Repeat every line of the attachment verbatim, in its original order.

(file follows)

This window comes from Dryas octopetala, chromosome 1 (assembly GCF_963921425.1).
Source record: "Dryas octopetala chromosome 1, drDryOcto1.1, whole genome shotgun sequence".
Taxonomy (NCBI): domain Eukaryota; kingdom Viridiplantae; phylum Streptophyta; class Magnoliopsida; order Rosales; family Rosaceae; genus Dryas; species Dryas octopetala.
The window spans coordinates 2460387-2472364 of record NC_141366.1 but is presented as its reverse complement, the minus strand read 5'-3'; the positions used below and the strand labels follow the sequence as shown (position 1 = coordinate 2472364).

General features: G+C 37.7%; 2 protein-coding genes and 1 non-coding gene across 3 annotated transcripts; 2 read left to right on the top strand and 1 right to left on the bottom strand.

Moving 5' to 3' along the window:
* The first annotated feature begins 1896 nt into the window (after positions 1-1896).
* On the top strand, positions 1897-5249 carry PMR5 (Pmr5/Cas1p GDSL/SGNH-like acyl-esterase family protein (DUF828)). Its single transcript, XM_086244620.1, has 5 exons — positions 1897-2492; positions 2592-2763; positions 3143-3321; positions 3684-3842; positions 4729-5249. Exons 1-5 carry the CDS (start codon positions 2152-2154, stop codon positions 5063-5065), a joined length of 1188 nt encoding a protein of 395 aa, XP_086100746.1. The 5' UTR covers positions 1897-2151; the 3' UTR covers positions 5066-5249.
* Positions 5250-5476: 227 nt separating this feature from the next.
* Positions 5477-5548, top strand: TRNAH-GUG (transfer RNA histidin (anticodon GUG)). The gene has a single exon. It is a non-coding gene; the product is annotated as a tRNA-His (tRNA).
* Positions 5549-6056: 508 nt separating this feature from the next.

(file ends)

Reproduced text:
This window comes from Dryas octopetala, chromosome 1 (assembly GCF_963921425.1).
Source record: "Dryas octopetala chromosome 1, drDryOcto1.1, whole genome shotgun sequence".
Taxonomy (NCBI): domain Eukaryota; kingdom Viridiplantae; phylum Streptophyta; class Magnoliopsida; order Rosales; family Rosaceae; genus Dryas; species Dryas octopetala.
The window spans coordinates 2460387-2472364 of record NC_141366.1 but is presented as its reverse complement, the minus strand read 5'-3'; the positions used below and the strand labels follow the sequence as shown (position 1 = coordinate 2472364).

General features: G+C 37.7%; 2 protein-coding genes and 1 non-coding gene across 3 annotated transcripts; 2 read left to right on the top strand and 1 right to left on the bottom strand.

Moving 5' to 3' along the window:
* The first annotated feature begins 1896 nt into the window (after positions 1-1896).
* On the top strand, positions 1897-5249 carry PMR5 (Pmr5/Cas1p GDSL/SGNH-like acyl-esterase family protein (DUF828)). Its single transcript, XM_086244620.1, has 5 exons — positions 1897-2492; positions 2592-2763; positions 3143-3321; positions 3684-3842; positions 4729-5249. Exons 1-5 carry the CDS (start codon positions 2152-2154, stop codon positions 5063-5065), a joined length of 1188 nt encoding a protein of 395 aa, XP_086100746.1. The 5' UTR covers positions 1897-2151; the 3' UTR covers positions 5066-5249.
* Positions 5250-5476: 227 nt separating this feature from the next.
* Positions 5477-5548, top strand: TRNAH-GUG (transfer RNA histidin (anticodon GUG)). The gene has a single exon. It is a non-coding gene; the product is annotated as a tRNA-His (tRNA).
* Positions 5549-6056: 508 nt separating this feature from the next.